Wm. Shakespeare, Equity Analyst?

“Life is but a walking shadow, a poor player that struts and frets his hour upon the stage, and then is heard no more; it is a tall tale, told by an idiot, full of sound and fury, signifying nothing.”  Macbeth, Act V, Scene V

Recall with me, if you will, 12/31/2010, the broad market S&P 500 Index closed the year at 1,257.64.  Fast forward to 12/30/2011 (last trading day of the year), and the S&P 500 closed at 1,257.60.  The index dropped four basis points (0.003%!), essentially flat, so 2011 must have been a boring year, right?

Cue the Bard. While U.S. corporates cranked out record profits, amassed unprecedented levels of cash and stock valuations (P/E ratios for all you gear-heads), dropped to amazingly low levels, the financial markets weathered exceptional fits of volatility on geo-political issues in North Africa and the Middle East, Japan’s natural disasters, the European debt crisis (du jour) and political gridlock in Washington. And the market only moved four basis points – 4 bps!  That’s the “full of sound and fury, signifying nothing” part.

In a spirit of equal time, the blue chip Dow Industrials was up 5.5% while the tech-heavy NASDAQ slipped 1.8% for the year. U.S. equities outshone world markets though, with Europe exchanges off mid-to-high teens and Asian houses down high teens to mid-twenties.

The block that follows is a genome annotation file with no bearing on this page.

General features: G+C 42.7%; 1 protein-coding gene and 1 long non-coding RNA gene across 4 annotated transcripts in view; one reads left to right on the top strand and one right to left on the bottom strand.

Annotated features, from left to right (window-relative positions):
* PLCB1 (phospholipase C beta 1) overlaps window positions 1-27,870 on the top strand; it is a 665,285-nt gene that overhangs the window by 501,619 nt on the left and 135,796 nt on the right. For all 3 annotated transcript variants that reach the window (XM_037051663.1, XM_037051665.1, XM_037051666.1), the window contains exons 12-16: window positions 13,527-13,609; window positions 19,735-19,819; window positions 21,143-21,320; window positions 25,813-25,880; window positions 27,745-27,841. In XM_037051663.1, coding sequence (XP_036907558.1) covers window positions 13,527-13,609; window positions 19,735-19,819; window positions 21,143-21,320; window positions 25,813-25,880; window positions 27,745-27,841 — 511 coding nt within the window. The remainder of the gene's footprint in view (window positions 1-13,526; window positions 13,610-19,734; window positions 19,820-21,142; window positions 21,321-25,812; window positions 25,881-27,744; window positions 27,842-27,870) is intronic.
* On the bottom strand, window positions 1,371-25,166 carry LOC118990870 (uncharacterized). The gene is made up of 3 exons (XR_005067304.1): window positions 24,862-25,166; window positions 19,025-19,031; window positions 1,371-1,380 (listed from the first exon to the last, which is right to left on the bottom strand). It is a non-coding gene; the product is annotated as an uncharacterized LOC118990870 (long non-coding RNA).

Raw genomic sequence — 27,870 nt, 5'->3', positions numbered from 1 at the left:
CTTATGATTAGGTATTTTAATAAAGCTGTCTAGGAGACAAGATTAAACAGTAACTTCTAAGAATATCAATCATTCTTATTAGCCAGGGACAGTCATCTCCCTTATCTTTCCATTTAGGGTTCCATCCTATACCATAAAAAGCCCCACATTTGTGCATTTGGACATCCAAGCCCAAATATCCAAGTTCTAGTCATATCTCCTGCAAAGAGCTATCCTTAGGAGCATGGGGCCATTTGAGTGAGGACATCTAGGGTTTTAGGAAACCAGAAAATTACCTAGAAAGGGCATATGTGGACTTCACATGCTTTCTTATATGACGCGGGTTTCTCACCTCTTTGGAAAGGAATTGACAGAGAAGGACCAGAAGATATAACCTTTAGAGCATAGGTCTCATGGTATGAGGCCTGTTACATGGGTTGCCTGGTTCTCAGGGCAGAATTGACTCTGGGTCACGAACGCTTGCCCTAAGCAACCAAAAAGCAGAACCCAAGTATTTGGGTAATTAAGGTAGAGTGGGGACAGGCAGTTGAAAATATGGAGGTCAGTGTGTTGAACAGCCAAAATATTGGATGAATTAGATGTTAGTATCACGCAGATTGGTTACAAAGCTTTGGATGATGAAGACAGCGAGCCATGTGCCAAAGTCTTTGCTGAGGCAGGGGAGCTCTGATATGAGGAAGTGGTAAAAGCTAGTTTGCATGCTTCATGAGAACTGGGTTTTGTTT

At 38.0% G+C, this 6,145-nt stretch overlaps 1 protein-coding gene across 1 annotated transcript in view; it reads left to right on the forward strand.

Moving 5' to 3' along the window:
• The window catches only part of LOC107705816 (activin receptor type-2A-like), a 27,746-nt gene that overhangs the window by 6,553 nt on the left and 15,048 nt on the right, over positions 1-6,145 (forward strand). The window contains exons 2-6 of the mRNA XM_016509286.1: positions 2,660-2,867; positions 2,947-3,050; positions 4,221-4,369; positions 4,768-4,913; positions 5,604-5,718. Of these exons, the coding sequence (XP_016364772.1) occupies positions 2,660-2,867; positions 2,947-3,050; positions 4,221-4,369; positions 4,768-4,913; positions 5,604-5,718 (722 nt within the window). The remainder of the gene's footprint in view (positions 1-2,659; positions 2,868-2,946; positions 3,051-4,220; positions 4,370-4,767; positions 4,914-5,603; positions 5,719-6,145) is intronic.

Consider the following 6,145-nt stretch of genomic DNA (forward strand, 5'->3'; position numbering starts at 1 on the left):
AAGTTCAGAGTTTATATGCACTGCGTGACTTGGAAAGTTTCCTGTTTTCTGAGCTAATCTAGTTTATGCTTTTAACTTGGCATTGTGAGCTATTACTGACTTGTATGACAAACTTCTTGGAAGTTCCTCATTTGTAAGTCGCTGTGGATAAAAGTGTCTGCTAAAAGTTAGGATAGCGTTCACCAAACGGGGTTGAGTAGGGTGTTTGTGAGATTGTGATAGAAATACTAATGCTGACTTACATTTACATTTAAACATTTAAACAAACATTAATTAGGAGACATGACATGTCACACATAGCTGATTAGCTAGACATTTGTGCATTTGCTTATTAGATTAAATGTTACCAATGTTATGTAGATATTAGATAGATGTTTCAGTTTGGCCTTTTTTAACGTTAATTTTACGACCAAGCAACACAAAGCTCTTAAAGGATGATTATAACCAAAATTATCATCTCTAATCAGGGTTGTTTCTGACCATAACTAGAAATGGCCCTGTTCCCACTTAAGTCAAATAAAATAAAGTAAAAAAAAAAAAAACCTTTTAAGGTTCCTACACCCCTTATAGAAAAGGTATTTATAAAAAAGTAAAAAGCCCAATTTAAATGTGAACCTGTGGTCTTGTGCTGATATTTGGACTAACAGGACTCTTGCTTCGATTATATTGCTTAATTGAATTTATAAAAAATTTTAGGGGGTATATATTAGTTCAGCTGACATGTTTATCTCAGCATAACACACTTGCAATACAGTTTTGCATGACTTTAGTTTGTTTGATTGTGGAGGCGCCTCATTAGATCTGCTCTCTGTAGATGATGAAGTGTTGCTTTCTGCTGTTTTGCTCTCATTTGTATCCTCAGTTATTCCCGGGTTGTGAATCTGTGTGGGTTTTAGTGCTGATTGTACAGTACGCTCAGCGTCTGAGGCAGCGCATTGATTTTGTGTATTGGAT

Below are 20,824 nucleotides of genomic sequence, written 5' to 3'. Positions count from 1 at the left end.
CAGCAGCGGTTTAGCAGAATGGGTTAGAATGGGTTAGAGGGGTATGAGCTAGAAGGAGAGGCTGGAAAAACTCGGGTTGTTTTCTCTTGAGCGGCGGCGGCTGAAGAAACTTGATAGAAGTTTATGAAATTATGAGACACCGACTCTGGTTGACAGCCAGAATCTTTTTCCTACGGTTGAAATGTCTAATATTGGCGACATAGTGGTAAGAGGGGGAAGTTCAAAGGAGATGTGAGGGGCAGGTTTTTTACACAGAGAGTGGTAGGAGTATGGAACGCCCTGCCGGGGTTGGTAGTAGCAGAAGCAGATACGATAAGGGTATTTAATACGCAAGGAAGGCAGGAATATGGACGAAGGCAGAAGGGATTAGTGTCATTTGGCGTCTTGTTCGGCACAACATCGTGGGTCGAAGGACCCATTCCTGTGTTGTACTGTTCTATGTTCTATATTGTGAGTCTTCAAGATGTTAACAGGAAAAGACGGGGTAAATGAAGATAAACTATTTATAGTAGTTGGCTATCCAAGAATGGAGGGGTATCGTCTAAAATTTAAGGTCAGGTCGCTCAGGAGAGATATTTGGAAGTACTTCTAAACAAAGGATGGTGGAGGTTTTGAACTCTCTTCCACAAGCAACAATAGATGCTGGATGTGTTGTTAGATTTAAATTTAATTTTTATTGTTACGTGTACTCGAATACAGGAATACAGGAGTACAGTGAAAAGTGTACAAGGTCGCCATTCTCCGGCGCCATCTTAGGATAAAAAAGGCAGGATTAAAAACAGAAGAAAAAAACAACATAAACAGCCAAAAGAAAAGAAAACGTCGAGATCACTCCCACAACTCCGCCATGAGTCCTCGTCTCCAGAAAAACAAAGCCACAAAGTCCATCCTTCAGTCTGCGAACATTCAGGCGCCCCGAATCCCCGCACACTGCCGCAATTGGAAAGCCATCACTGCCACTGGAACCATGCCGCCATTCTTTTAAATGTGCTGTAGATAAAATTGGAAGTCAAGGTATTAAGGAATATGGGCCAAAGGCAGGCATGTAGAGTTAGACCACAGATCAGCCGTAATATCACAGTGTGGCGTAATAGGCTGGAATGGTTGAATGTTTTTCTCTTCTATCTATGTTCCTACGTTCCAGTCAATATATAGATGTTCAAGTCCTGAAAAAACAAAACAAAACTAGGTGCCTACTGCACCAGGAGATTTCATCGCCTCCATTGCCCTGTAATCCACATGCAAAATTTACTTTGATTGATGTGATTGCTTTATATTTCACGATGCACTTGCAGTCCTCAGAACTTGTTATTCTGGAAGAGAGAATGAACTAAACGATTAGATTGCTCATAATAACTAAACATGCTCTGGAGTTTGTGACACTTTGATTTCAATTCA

Reminds me of the comment I read in the business section of a Canadian newspaper in September: “The U.S. economy is the best looking horse at the glue factory.”  While many bemoan the speed and strength of the recovery, for the past three years, equities have tracked post-WWII recession performance remarkably well — great the first year, good the second then flat the third.

So what about 2012?  Fundamentals look quite positive for the U.S., but as 2011 demonstrated, results pale in the light of headline news.  We have many of the same issues as 2011, hopefully not another earthquake/tsunami, though the presidential primaries and election will bring a whole new dynamic to the market. 

O.K., so here’s my forecast: fundamentals win out (actually, equities stage a furious comeback after election day — whatever the result) and the S&P 500 ends the year at 1400, up about 11%.

Many best wishes to all for an extremely bright 2012, and let’s get out there and serve the philanthropic needs of the citizens of North Carolina!